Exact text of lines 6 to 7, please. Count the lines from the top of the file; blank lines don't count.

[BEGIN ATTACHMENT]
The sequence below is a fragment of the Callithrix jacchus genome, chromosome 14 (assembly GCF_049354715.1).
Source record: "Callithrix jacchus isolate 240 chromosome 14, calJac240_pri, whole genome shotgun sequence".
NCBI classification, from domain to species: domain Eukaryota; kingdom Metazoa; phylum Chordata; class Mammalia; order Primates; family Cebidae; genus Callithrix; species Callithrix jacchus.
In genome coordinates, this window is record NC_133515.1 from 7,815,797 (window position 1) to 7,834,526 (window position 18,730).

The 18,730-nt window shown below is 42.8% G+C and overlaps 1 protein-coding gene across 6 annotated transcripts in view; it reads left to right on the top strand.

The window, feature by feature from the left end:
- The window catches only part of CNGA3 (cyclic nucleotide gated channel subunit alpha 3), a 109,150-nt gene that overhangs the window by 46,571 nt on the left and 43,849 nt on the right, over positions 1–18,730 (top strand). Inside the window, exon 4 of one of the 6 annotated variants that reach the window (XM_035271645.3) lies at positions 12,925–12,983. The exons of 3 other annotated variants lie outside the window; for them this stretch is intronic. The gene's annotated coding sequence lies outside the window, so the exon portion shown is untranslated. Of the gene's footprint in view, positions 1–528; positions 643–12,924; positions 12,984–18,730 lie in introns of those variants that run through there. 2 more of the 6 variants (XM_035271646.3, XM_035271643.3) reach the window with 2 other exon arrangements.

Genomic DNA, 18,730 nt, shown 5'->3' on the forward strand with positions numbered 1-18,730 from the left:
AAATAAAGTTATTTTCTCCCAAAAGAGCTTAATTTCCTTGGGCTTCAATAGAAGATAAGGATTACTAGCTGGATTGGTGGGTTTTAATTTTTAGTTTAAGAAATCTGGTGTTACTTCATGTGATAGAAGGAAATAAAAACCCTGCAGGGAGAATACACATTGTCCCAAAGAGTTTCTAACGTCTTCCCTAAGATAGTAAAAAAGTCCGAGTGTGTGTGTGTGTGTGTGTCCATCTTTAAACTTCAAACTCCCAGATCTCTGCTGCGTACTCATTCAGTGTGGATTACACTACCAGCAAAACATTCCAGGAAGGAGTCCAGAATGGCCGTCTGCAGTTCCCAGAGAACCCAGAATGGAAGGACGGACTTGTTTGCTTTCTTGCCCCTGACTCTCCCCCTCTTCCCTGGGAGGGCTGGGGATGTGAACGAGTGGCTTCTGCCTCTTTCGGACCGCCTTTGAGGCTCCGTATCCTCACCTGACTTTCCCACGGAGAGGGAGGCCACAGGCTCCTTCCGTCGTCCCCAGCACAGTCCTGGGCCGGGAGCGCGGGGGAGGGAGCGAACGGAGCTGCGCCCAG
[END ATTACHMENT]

The window, feature by feature from the left end:
- The window catches only part of CNGA3 (cyclic nucleotide gated channel subunit alpha 3), a 109,150-nt gene that overhangs the window by 46,571 nt on the left and 43,849 nt on the right, over positions 1–18,730 (top strand). Inside the window, exon 4 of one of the 6 annotated variants that reach the window (XM_035271645.3) lies at positions 12,925–12,983. The exons of 3 other annotated variants lie outside the window; for them this stretch is intronic. The gene's annotated coding sequence lies outside the window, so the exon portion shown is untranslated. Of the gene's footprint in view, positions 1–528; positions 643–12,924; positions 12,984–18,730 lie in introns of those variants that run through there. 2 more of the 6 variants (XM_035271646.3, XM_035271643.3) reach the window with 2 other exon arrangements.